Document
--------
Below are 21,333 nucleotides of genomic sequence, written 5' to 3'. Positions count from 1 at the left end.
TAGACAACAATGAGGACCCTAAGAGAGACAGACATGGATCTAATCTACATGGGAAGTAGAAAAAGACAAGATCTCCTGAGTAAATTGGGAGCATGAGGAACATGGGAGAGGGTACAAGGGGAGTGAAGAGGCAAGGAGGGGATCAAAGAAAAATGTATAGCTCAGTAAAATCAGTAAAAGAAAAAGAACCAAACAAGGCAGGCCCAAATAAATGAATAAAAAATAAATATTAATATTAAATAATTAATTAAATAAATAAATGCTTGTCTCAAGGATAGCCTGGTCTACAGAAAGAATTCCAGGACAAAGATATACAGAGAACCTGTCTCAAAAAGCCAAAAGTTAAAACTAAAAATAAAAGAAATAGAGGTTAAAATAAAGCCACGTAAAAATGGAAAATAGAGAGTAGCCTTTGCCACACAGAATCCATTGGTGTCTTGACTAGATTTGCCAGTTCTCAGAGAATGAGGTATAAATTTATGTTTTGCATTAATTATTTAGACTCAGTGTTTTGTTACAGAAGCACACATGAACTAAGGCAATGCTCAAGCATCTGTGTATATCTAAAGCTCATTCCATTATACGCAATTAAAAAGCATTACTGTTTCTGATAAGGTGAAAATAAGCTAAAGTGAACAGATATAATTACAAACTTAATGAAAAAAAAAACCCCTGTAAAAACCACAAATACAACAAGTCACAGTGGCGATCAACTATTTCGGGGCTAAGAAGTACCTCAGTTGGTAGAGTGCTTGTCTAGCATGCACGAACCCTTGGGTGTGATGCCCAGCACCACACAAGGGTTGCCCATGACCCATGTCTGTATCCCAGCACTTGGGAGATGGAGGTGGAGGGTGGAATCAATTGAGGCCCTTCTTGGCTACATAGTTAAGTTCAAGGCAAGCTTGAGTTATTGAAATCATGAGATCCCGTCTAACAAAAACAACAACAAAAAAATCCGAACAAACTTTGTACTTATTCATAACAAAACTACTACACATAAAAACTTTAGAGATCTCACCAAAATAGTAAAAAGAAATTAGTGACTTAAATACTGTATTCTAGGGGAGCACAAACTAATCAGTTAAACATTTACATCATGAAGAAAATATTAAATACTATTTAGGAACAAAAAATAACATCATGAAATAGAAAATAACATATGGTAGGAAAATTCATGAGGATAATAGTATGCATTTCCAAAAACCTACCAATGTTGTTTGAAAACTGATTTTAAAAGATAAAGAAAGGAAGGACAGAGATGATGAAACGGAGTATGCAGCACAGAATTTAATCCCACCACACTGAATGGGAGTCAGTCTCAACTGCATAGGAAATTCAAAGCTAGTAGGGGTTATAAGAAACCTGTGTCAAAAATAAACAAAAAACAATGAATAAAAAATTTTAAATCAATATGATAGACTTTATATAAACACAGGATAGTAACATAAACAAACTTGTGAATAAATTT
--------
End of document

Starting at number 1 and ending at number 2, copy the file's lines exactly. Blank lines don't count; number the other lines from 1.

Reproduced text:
Below are 21,333 nucleotides of genomic sequence, written 5' to 3'. Positions count from 1 at the left end.
TAGACAACAATGAGGACCCTAAGAGAGACAGACATGGATCTAATCTACATGGGAAGTAGAAAAAGACAAGATCTCCTGAGTAAATTGGGAGCATGAGGAACATGGGAGAGGGTACAAGGGGAGTGAAGAGGCAAGGAGGGGATCAAAGAAAAATGTATAGCTCAGTAAAATCAGTAAAAGAAAAAGAACCAAACAAGGCAGGCCCAAATAAATGAATAAAAAATAAATATTAATATTAAATAATTAATTAAATAAATAAATGCTTGTCTCAAGGATAGCCTGGTCTACAGAAAGAATTCCAGGACAAAGATATACAGAGAACCTGTCTCAAAAAGCCAAAAGTTAAAACTAAAAATAAAAGAAATAGAGGTTAAAATAAAGCCACGTAAAAATGGAAAATAGAGAGTAGCCTTTGCCACACAGAATCCATTGGTGTCTTGACTAGATTTGCCAGTTCTCAGAGAATGAGGTATAAATTTATGTTTTGCATTAATTATTTAGACTCAGTGTTTTGTTACAGAAGCACACATGAACTAAGGCAATGCTCAAGCATCTGTGTATATCTAAAGCTCATTCCATTATACGCAATTAAAAAGCATTACTGTTTCTGATAAGGTGAAAATAAGCTAAAGTGAACAGATATAATTACAAACTTAATGAAAAAAAAAACCCCTGTAAAAACCACAAATACAACAAGTCACAGTGGCGATCAACTATTTCGGGGCTAAGAAGTACCTCAGTTGGTAGAGTGCTTGTCTAGCATGCACGAACCCTTGGGTGTGATGCCCAGCACCACACAAGGGTTGCCCATGACCCATGTCTGTATCCCAGCACTTGGGAGATGGAGGTGGAGGGTGGAATCAATTGAGGCCCTTCTTGGCTACATAGTTAAGTTCAAGGCAAGCTTGAGTTATTGAAATCATGAGATCCCGTCTAACAAAAACAACAACAAAAAAATCCGAACAAACTTTGTACTTATTCATAACAAAACTACTACACATAAAAACTTTAGAGATCTCACCAAAATAGTAAAAAGAAATTAGTGACTTAAATACTGTATTCTAGGGGAGCACAAACTAATCAGTTAAACATTTACATCATGAAGAAAATATTAAATACTATTTAGGAACAAAAAATAACATCATGAAATAGAAAATAACATATGGTAGGAAAATTCATGAGGATAATAGTATGCATTTCCAAAAACCTACCAATGTTGTTTGAAAACTGATTTTAAAAGATAAAGAAAGGAAGGACAGAGATGATGAAACGGAGTATGCAGCACAGAATTTAATCCCACCACACTGAATGGGAGTCAGTCTCAACTGCATAGGAAATTCAAAGCTAGTAGGGGTTATAAGAAACCTGTGTCAAAAATAAACAAAAAACAATGAATAAAAAATTTTAAATCAATATGATAGACTTTATATAAACACAGGATAGTAACATAAACAAACTTGTGAATAAATTT